Are Your Trademarks Registered?
Trademarks are highly valuable assets. According to one recent estimate, trademarks account for, on average, one-third of corporate value. The world’s most valuable brand was recently estimated to be worth more than $245 billion.1 Developing and protecting trademarks is not a mere “cost of doing business,” but rather an investment in customer goodwill, leading to greater customer satisfaction and higher sales.
A trademark can be almost anything-a word, logo, sound, shape, color, scent, taste or any combination of these-that distinguishes the goods or services of one party from those of another. Trademarks also assure consumers of consistent quality and thus help promote efficient competition.
An application to register a trademark in the United States is far less costly than a patent filing. An application can be based on either (a) a “bona fide intent to use” the mark, which essentially allows you to reserve a mark for up to three years after allowance of the application by the Trademark Office,(b) actual use of the mark in US Commerce, or (c) ownership of a foreign application or registration. While a trademark search prior to adoption is generally not legally required-and no search is foolproof -searching can help prevent conflicts by analyzing whether a proposed mark is available for the goods and services for which it is intended to be used.
The Top 10 Benefits of Registration on the Trademark Office’s Principal Register are:
1) Discourages others from using confusingly similar marks in the first place by making the mark easy to find in a trademark availability search, thereby preventing problems before they even begin
2) Protects against registration of confusingly similar marks, as the Trademark Office has a duty to cite prior registrations against applications for confusingly similar marks and to refuse to register such marks, thereby enlisting the power of the US Government in helping to prevent infringement at no additional cost to you
3) Treats the mark as if used nationwide as of the application date, which is vital in a system in which first use wins-otherwise, your rights are limited to the geographic area of use or reputation of the mark, potentially allowing others to use the same mark in another geographic area and leading to inevitable confusion when one or both parties expands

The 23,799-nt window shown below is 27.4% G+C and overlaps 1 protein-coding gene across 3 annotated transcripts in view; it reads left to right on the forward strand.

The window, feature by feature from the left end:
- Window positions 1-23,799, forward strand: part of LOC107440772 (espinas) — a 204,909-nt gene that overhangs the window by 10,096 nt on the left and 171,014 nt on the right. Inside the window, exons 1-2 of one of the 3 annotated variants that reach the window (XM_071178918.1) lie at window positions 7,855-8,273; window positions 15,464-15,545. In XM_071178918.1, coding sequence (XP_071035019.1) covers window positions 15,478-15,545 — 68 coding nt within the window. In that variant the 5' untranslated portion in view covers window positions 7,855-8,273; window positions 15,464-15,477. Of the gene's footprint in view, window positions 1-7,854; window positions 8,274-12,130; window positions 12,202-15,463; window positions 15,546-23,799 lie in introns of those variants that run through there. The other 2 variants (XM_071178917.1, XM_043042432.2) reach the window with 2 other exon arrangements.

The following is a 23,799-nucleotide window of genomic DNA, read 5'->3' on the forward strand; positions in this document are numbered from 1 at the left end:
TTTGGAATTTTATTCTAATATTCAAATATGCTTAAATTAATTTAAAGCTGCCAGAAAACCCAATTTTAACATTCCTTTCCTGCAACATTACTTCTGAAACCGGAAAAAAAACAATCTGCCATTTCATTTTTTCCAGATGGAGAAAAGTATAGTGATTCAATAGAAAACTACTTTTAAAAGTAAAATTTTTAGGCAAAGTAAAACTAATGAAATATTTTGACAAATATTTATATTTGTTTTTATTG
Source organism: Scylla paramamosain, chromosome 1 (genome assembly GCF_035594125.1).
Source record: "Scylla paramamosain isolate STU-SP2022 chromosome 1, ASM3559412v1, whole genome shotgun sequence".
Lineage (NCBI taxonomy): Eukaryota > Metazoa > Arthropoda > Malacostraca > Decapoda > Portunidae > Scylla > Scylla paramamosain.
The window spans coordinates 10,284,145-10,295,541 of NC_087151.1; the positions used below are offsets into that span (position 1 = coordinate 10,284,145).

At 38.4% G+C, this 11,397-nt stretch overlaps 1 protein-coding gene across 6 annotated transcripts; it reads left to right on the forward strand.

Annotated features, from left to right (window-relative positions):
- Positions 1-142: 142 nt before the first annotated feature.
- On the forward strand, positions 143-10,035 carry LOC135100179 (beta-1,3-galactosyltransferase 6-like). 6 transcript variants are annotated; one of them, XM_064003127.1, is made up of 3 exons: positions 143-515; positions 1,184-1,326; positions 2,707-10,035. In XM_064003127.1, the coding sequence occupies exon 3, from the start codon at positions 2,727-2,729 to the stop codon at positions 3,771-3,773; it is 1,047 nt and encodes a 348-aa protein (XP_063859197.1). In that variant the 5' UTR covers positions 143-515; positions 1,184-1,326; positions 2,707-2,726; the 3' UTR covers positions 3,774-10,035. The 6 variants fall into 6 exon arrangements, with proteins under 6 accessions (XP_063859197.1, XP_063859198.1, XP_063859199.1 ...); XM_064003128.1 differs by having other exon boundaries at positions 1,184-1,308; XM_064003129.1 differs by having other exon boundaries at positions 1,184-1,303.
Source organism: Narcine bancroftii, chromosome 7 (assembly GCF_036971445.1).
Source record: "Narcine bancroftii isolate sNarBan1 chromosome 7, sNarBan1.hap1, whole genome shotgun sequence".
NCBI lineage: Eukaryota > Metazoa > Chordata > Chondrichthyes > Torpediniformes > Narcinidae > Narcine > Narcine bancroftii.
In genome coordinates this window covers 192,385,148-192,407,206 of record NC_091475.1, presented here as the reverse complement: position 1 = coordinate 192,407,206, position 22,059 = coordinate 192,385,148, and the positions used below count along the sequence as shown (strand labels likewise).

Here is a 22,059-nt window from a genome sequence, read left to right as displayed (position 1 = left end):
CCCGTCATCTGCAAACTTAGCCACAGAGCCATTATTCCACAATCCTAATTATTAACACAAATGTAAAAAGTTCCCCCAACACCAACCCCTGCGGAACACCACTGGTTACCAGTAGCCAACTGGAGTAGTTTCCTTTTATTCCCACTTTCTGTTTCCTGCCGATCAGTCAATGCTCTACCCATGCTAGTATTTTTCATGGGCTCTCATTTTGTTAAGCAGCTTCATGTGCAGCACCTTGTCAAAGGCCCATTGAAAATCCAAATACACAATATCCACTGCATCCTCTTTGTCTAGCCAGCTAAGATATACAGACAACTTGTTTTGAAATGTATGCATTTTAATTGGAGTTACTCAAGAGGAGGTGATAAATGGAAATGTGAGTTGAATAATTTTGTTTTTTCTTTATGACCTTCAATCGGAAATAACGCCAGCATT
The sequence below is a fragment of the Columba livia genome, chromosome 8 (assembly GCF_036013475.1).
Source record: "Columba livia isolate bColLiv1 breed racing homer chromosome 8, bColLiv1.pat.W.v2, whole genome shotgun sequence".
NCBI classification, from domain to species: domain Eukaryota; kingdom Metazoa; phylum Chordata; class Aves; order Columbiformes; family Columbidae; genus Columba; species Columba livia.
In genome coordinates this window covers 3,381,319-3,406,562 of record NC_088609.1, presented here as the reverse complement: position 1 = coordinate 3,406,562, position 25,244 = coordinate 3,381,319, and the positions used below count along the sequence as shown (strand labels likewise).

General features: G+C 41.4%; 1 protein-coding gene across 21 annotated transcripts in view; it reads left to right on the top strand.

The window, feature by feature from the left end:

4) Provides nationwide notice of ownership of the mark as of the registration date, preventing others from claiming their subsequent adoption of the mark was in “good faith”
5) Serves as evidence of the validity and exclusive ownership of the mark for the goods and services listed in the registration, with heightened protection after five years and the possibility of becoming “incontestable,” which can help not only in court proceedings but perhaps more importantly in quickly convincing others to cease using a mark without the need to go to court
6) Grants the right to use the ® symbol when the mark is used for the goods and services listed in the registration (unregistered marks may be designated by a superscript “TM”), giving your products more marketing cachet and putting competitors on notice that you are serious about protecting your rights
7) Grants the right to sue in federal court and, in certain cases, obtain treble damages and attorney fees, thereby providing for potential significant monetary recovery in appropriate cases
8) Entitles you to certain statutory damages in the case of counterfeiting, relieving you from having to demonstrate actual damages in order to receive a monetary award
9) Provides a basis for foreign registrations, facilitating protection of your marks worldwide as business expands
10) Empowers US Customs and Border Protection to block imports that infringe the mark or are counterfeits once the registration is separately “recorded” with Customs, putting Customs in your corner in preventing infringement at no additional cost to you
Trademarks that are deemed “merely descriptive” of the associated goods and services are not eligible for registration on the Principal Register, but rather on the Supplemental Register. Registration on the Supplemental Register confers some, but not all, of the above benefits. For example, a Supplemental Registration does not serve as evidence in court of the owner’s exclusive right to use the mark or of the mark’s validity. However, it does allow the Trademark Office to block subsequently filed applications for confusingly similar marks. It also makes ownership of the mark of record, so that others who conduct searches seeking in good faith to minimize trademark problems can easily find the mark. A Supplemental Registration also entitles the owner to use the ® symbol. Furthermore, once the mark has “acquired distinctiveness,” a new application can be filed seeking registration of the mark on the Principal Register.
Whether registered or not, a trademark should never be used in a generic sense to refer to your goods or services. Rather, the mark should be used to modify the generic noun, such as KLEENEX facial tissue. Otherwise, your mark may become an unprotectable part of the English language, a fate that befell the onetime marks CELLOPHANE, ESCALATOR, and ASPIRIN.